While we must plan for disaster and how to recover from impending disaster – we must also plan for the day-to-day disruptions. Prevalent business strategies such as online trading, online purchasing, customer support and just-in-time inventory are not possible without technology and are key to maintaining a competitive advantage. In addition, new Government and EU regulations make it mandatory to have advanced levels of protection for all sizes of businesses. Consequently, for more and more business units, functions and applications, even a minimal service interruption has a dramatic financial impact. Manual processes are simply not an option anymore.
In global financial enterprises, M&A activity is just a part of everyday business. Consolidating servers and applications to reduce duplication of effort and contain costs is a priority. As companies grow, IT organisations must leverage existing resources more efficiently and at times rapidly add capacity — often in the form of new applications running across a variety of operating systems. The resulting application and server sprawl is costly in terms of technical, financial and human capital. If these costs can be offset by improvements in business continuity, the exercise is more worthwhile.
Virtualisation technology is enjoying a period of explosive growth, and an increasing numbers of enterprises are becoming virtualisation converts. Research firm IDC estimates about 750,000 virtual servers were in operation in 2004, and it expects this to rise to more than 5 million by 2009 — a compound annual growth rate of almost 50 per cent. Why the surge of interest? Virtualisation as a concept has been around for years if not decades, but only until recently has its potential for business continuity been truly understood.
By virtualising application platforms and services (based on business-driven policies and real-time service levels), it is now possible to centralise the command and control of application deployment and execution, thereby guaranteeing that capacity is available on demand. Virtualisation is able to eliminate downtime and service interruption by providing application failover both locally and remotely, while also enabling organisations to run production applications at hot-sites during non-emergency times. For risk managers this capability is powerful and compelling, giving the capability to provide high availability for optimal SLA management, increased operational efficiency and flexibility, higher application and server utilisation, while lowering the cost and reducing the complexity of IT. With a potentially worldwide processing pool, under the control of business performance policies, a whole new approach to business continuity is possible.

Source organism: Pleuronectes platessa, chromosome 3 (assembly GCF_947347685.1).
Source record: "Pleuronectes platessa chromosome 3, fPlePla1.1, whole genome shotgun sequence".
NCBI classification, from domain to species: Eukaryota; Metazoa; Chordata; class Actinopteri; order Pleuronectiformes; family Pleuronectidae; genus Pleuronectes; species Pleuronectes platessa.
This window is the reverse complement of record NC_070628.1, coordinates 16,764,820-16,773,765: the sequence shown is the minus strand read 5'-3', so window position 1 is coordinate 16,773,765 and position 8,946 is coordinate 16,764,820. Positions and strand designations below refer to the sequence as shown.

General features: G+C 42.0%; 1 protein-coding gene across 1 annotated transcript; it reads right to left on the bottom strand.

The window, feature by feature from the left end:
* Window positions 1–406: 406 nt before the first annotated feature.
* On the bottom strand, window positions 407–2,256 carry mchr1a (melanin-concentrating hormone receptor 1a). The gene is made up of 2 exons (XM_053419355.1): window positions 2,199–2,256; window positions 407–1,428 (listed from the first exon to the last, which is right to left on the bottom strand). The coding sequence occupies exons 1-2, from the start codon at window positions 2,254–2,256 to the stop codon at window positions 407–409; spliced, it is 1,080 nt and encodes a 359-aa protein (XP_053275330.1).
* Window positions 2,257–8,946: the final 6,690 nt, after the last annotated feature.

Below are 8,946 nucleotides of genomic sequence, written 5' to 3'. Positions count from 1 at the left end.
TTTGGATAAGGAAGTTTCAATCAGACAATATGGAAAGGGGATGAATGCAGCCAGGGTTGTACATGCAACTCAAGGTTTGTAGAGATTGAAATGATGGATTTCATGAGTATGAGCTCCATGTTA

A recent report by Gartner which asked CIOs what are the biggest concerns for the data centre in the year ahead saw business continuity and disaster recovery topping the list, and was followed closely by virtualisation directions and technology. Ironically, in 2007, it can be argued that these two fundamental concerns will give rise to a new approach for dealing with today’s unpredicatable marketplace. Despite the unpredictable demand for IT services, application virtualisation heralds the answer to effective business continuity planning by driving dynamic and automatic allocation and optimisation of IT resources so that service levels are predictable and consistent.